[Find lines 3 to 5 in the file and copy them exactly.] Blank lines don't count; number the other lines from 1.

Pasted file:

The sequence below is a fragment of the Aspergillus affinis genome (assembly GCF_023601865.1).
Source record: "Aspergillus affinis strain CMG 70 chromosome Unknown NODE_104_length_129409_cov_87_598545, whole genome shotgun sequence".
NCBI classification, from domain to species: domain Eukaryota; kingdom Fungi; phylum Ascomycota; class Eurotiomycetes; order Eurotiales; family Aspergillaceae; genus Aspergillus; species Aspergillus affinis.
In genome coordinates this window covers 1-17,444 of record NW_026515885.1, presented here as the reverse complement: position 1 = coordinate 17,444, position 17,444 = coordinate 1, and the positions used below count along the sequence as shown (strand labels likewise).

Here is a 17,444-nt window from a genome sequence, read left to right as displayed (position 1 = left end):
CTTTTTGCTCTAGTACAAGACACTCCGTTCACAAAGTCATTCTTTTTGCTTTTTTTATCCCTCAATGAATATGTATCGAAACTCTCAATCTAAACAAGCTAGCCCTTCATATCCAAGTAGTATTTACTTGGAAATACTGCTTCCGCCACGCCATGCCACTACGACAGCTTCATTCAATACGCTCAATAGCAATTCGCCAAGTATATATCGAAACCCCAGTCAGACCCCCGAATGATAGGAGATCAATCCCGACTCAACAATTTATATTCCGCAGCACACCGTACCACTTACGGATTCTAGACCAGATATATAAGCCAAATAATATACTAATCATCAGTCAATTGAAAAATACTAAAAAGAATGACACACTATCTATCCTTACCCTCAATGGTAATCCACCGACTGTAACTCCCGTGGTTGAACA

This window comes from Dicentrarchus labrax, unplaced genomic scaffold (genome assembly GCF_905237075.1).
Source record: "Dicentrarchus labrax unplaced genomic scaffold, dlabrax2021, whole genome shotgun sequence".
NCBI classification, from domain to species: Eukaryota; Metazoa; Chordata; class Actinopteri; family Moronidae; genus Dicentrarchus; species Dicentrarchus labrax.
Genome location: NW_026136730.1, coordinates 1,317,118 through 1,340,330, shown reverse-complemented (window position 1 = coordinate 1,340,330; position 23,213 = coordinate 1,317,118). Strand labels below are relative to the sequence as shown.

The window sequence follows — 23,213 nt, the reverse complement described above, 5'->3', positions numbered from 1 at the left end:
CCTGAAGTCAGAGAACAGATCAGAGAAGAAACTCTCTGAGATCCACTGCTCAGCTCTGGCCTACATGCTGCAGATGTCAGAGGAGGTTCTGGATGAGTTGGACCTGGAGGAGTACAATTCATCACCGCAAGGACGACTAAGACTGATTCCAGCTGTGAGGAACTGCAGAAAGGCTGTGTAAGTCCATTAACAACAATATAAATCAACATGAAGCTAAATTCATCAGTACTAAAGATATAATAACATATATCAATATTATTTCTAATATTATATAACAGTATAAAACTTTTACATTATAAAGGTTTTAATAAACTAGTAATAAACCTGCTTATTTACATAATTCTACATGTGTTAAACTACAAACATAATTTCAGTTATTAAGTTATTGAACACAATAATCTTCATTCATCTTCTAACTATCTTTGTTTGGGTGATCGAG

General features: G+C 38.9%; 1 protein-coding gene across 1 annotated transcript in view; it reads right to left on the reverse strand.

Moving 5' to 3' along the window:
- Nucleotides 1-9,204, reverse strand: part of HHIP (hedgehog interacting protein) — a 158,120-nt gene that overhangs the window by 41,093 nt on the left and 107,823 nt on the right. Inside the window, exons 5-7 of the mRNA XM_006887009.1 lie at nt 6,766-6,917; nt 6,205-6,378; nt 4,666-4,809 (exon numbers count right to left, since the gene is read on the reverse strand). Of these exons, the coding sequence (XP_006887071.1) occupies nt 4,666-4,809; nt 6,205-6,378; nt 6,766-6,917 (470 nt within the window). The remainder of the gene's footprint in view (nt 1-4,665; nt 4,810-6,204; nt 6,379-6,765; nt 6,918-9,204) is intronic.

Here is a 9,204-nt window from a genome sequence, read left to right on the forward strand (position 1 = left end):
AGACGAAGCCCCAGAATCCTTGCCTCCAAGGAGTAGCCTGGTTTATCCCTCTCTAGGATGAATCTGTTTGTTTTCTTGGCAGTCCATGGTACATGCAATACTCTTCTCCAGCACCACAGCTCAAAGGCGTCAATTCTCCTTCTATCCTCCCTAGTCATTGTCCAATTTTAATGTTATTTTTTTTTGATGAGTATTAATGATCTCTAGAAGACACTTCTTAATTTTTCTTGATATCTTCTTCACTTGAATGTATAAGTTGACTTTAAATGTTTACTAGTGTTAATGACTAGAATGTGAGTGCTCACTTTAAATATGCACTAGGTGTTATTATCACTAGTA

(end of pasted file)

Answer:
NCBI classification, from domain to species: domain Eukaryota; kingdom Fungi; phylum Ascomycota; class Eurotiomycetes; order Eurotiales; family Aspergillaceae; genus Aspergillus; species Aspergillus affinis.
In genome coordinates this window covers 1-17,444 of record NW_026515885.1, presented here as the reverse complement: position 1 = coordinate 17,444, position 17,444 = coordinate 1, and the positions used below count along the sequence as shown (strand labels likewise).

Here is a 17,444-nt window from a genome sequence, read left to right as displayed (position 1 = left end):